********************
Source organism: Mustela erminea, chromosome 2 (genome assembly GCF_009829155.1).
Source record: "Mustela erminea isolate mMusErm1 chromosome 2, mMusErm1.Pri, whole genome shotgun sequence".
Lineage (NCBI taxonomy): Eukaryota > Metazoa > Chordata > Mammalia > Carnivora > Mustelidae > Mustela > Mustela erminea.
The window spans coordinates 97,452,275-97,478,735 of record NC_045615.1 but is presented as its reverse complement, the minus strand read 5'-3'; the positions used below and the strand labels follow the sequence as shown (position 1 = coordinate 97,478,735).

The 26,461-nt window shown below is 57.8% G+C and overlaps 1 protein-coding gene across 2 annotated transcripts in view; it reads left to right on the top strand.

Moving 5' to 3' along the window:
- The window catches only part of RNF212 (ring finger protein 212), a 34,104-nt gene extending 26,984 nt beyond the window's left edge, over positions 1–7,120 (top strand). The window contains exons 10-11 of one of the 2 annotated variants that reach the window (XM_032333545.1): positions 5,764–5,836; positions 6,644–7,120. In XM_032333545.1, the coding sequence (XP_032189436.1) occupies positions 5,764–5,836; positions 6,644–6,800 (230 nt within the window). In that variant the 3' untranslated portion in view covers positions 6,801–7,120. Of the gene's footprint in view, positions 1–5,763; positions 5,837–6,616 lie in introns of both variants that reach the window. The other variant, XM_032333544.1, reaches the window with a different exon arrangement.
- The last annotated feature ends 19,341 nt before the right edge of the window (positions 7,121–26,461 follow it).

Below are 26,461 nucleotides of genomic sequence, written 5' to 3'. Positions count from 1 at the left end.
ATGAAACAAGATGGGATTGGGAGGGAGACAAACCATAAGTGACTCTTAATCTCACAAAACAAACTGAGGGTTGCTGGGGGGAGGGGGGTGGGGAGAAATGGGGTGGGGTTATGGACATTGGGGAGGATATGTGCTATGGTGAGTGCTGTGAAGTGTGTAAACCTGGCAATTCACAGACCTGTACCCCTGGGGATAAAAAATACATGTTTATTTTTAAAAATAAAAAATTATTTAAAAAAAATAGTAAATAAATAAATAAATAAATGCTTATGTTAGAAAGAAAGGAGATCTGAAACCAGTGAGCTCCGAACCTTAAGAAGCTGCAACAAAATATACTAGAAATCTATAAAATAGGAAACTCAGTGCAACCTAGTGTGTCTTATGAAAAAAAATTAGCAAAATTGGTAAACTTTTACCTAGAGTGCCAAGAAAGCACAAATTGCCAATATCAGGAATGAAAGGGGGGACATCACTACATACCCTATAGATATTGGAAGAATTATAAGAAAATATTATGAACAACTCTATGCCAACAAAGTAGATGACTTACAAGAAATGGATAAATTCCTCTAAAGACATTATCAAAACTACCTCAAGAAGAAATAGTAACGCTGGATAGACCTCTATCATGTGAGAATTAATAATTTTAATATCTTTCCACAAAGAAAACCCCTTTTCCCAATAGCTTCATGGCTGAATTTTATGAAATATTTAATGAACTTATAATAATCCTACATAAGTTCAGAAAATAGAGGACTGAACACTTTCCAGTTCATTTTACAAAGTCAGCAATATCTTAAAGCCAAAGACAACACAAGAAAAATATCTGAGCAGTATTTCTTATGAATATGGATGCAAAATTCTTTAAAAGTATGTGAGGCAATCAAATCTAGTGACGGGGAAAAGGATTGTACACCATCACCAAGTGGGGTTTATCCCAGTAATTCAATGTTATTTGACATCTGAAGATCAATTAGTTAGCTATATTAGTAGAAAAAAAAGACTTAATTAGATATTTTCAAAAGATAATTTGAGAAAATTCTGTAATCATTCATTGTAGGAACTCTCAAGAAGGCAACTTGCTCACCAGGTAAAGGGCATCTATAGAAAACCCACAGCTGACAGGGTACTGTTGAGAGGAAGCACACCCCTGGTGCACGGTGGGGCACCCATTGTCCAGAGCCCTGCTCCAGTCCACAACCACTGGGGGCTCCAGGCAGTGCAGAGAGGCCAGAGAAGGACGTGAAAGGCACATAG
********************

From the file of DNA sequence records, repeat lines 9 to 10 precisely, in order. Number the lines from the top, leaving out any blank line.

Below are 26,461 nucleotides of genomic sequence, written 5' to 3'. Positions count from 1 at the left end.
ATGAAACAAGATGGGATTGGGAGGGAGACAAACCATAAGTGACTCTTAATCTCACAAAACAAACTGAGGGTTGCTGGGGGGAGGGGGGTGGGGAGAAATGGGGTGGGGTTATGGACATTGGGGAGGATATGTGCTATGGTGAGTGCTGTGAAGTGTGTAAACCTGGCAATTCACAGACCTGTACCCCTGGGGATAAAAAATACATGTTTATTTTTAAAAATAAAAAATTATTTAAAAAAAATAGTAAATAAATAAATAAATAAATGCTTATGTTAGAAAGAAAGGAGATCTGAAACCAGTGAGCTCCGAACCTTAAGAAGCTGCAACAAAATATACTAGAAATCTATAAAATAGGAAACTCAGTGCAACCTAGTGTGTCTTATGAAAAAAAATTAGCAAAATTGGTAAACTTTTACCTAGAGTGCCAAGAAAGCACAAATTGCCAATATCAGGAATGAAAGGGGGGACATCACTACATACCCTATAGATATTGGAAGAATTATAAGAAAATATTATGAACAACTCTATGCCAACAAAGTAGATGACTTACAAGAAATGGATAAATTCCTCTAAAGACATTATCAAAACTACCTCAAGAAGAAATAGTAACGCTGGATAGACCTCTATCATGTGAGAATTAATAATTTTAATATCTTTCCACAAAGAAAACCCCTTTTCCCAATAGCTTCATGGCTGAATTTTATGAAATATTTAATGAACTTATAATAATCCTACATAAGTTCAGAAAATAGAGGACTGAACACTTTCCAGTTCATTTTACAAAGTCAGCAATATCTTAAAGCCAAAGACAACACAAGAAAAATATCTGAGCAGTATTTCTTATGAATATGGATGCAAAATTCTTTAAAAGTATGTGAGGCAATCAAATCTAGTGACGGGGAAAAGGATTGTACACCATCACCAAGTGGGGTTTATCCCAGTAATTCAATGTTATTTGACATCTGAAGATCAATTAGTTAGCTATATTAGTAGAAAAAAAAGACTTAATTAGATATTTTCAAAAGATAATTTGAGAAAATTCTGTAATCATTCATTGTAGGAACTCTCAAGAAGGCAACTTGCTCACCAGGTAAAGGGCATCTATAGAAAACCCACAGCTGACAGGGTACTGTTGAGAGGAAGCACACCCCTGGTGCACGGTGGGGCACCCATTGTCCAGAGCCCTGCTCCAGTCCACAACCACTGGGGGCTCCAGGCAGTGCAGAGAGGCCAGAGAAGGACGTGAAAGGCACATAG